Stay healthy in your 20s, 30s, 40s...
THERE’S A one-size-fits-all health message that works for everyone: eat well, keep fit, don’t smoke and go easy on the booze. Each decade we cross brings with it unique challenges that need specific care. Here’s how to age as little as possible while staying fit and healthy as you get older. We spoke to a panel of experts including Dr Rommel Tickoo, consultant, internal medicine, Max Delhi; dermatologist Dr Deepali Bhardwaj, gynaecologist Dr. Anita Soni and Reebok master trainer Nisha Varma, to find out how to age better, seamlessly.
You are probably at your healthiest in this decade that allows you to get away with excesses and poor habits like late nights, smoking and drinking. But now’s the time to lay a foundation for the decades to follow.
Men and women
Heavy drinking and smoking increases the need for the B vitamins, vitamin C and folate, and may affect the absorption of zinc too. So get enough of these nutrients.
Heavy smokers may need to raise their intake of vitamin E (in vegetable oils, avocado and seeds) too.
Start cutting down salt (no extra sprinkling on salads and soups), your fat intake (target 3 tsp or about 15 gm fat per day) and rein in sugar and processed foods too.
B12 and vitamin D deficiencies begin in this decade, which can compromise fertility. Do the AMH (Anti-Mullerian Hormone) test, which is a value of fertility and shows the ovarian result. If your ovarian result is low, you might want to get pregnant as soon as possible to avoid problems later.
This is also the time to improve your bone density, so focus on weight-bearing exercises such as running, dancing and skipping.
Starting at the age of 21, do a pap smear test every three years to check the cervix for cancerous cells. Also ensure to do a breast self-exam every month.
This decade delivers the double whammy of declining metabolism and depleted muscle mass, leading to excess flab.
Make sure you do four 30-minute workouts a week. And take care of your skin and hair, or they’ll be damaged beyond repair.
Men and women
Men, keep your waist-hip ratio north of 0.95 and women, 0.85, to reduce the risk of heart disease, diabetes and stroke.
Have an annual check-up to identify potential problems.
Low B and D vitamins can lead to inflammation and hormone imbalances. Swap your long, unchallenging workouts for short, sharp, high-intensity ones such as interval training or circuits. This stimulates release of growth hormones which regulate body fat storage.
Weight gain begins as the metabolism slows down, so watch it. And keep an eye on stress levels that can cause hormonal havoc.
Your career’s at its peak, your kids are growing up, you have no time to exercise, your expenditure is spiralling, and stress levels are high. Watch out for heart disease and other lifestyle disorders.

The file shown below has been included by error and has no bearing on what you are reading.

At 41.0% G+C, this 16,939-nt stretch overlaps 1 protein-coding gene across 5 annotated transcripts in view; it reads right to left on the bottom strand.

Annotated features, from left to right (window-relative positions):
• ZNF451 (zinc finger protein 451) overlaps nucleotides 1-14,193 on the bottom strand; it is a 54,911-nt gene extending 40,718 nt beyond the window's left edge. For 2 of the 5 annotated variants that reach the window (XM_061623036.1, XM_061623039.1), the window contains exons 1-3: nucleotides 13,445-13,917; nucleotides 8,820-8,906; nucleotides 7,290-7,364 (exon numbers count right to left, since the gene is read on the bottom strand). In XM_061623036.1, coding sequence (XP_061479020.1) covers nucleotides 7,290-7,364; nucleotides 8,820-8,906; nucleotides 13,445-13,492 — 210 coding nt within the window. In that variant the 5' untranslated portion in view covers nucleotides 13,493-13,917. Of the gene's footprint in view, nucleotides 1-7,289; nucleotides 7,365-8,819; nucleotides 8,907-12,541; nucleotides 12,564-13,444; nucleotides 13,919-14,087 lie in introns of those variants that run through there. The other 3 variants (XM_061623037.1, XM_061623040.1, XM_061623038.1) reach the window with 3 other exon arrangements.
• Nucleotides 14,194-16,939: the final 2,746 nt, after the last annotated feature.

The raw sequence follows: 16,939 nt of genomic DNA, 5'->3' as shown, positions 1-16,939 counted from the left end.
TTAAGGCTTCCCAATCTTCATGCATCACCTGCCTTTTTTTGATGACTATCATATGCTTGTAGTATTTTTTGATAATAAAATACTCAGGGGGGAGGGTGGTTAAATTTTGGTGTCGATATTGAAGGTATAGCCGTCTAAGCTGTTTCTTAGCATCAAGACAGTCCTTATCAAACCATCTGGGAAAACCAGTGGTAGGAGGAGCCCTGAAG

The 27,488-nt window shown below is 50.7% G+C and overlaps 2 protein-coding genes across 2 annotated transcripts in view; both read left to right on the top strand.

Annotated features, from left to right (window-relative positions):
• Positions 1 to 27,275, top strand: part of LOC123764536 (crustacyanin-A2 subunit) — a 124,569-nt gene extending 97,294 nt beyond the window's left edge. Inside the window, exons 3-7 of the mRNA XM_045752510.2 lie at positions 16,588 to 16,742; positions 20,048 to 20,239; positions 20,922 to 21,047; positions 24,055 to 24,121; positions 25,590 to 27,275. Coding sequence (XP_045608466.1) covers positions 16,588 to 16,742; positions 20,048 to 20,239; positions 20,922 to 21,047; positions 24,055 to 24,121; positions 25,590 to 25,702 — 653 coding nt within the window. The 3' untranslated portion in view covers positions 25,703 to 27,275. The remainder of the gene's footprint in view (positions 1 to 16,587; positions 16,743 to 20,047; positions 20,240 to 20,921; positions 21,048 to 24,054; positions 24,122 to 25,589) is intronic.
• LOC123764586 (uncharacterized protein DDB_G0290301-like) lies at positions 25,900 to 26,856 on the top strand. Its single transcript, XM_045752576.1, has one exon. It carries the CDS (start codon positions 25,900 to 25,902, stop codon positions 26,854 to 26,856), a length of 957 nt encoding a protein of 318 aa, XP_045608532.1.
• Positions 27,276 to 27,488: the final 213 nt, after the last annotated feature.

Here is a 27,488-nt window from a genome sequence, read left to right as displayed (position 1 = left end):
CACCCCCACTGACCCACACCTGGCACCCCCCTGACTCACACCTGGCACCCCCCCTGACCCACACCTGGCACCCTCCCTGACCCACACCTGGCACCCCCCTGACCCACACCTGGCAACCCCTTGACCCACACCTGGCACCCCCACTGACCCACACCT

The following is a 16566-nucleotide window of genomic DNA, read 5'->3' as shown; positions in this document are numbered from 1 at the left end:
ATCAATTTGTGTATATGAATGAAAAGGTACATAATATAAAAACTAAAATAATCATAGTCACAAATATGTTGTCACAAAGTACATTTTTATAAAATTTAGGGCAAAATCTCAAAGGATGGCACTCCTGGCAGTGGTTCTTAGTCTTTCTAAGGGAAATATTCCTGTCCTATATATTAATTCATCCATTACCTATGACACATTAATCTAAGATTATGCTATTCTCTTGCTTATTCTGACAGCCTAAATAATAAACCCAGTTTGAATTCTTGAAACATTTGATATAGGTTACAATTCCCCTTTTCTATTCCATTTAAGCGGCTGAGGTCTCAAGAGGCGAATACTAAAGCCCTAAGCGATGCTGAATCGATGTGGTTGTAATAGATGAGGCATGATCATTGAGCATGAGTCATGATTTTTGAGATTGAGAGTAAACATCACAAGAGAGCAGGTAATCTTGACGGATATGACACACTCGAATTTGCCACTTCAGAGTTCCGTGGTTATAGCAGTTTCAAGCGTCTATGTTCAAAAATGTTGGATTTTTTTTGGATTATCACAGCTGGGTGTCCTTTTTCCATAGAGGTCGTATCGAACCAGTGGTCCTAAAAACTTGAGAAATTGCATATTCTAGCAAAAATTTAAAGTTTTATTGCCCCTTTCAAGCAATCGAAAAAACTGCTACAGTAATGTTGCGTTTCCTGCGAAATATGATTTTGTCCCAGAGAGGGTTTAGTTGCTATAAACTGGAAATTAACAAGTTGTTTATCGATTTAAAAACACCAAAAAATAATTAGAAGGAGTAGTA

Weight gain puts added stress on the heart, lungs, knees, hips, ankles and feet. Stretch, bend and extend your joints regularly.
Men and women
Can’t find time for the gym? Use public transport and then walk or cycle to work and back, and don’t work through your lunch break, take a walk instead. Schedule an eye exam every two years. Eyesight tends to begin fading in forties.
You may experience perimenopause, which is the time leading up to a woman’s last period.
Levels of female hormones begin depleting, influencing everything from mood to fat distribution to dry, itchy skin. Regular aerobic exercise and a visit to a skin doctor will help ease all this.
Exercise five days a week, go on a ‘low-calorie’ fruit/detox diet once a week, and don’t take contraception for granted by assuming that your fertility has gone down.
Lower your intake of sugar. Women over the age of 40 tend to become more insulin-resistant, and the risk of getting diabetes increases if you are overweight.
The 50s... & beyond
As you age, your physical strength, energy and libido are affected. Retirement and empty nest syndrome can leave you feeling blue.
Along with weight, blood pressure and cholesterol, get screened for prostate cancer, bowel cancer and osteoporosis.
Men and women
Begin your day with a walk. Resistance training and weight-bearing aerobics will help preserve bone density. Exercise your brain to prevent dementia and Alzheimer’s. Do puzzles and mind workouts. Vigorous physical workouts at least twice a week also help reduce the risk of developing these two.
Once menopause begins, bone density rapidly decreases due to low oestrogen, so a bone density test every couple of years is important. Depletion of oestrogen may also destabilise heart health. Walking, swimming and running are great for preventing menopausal symptoms, including weight gain and mood swings.
From HT Brunch, August 21, 2016
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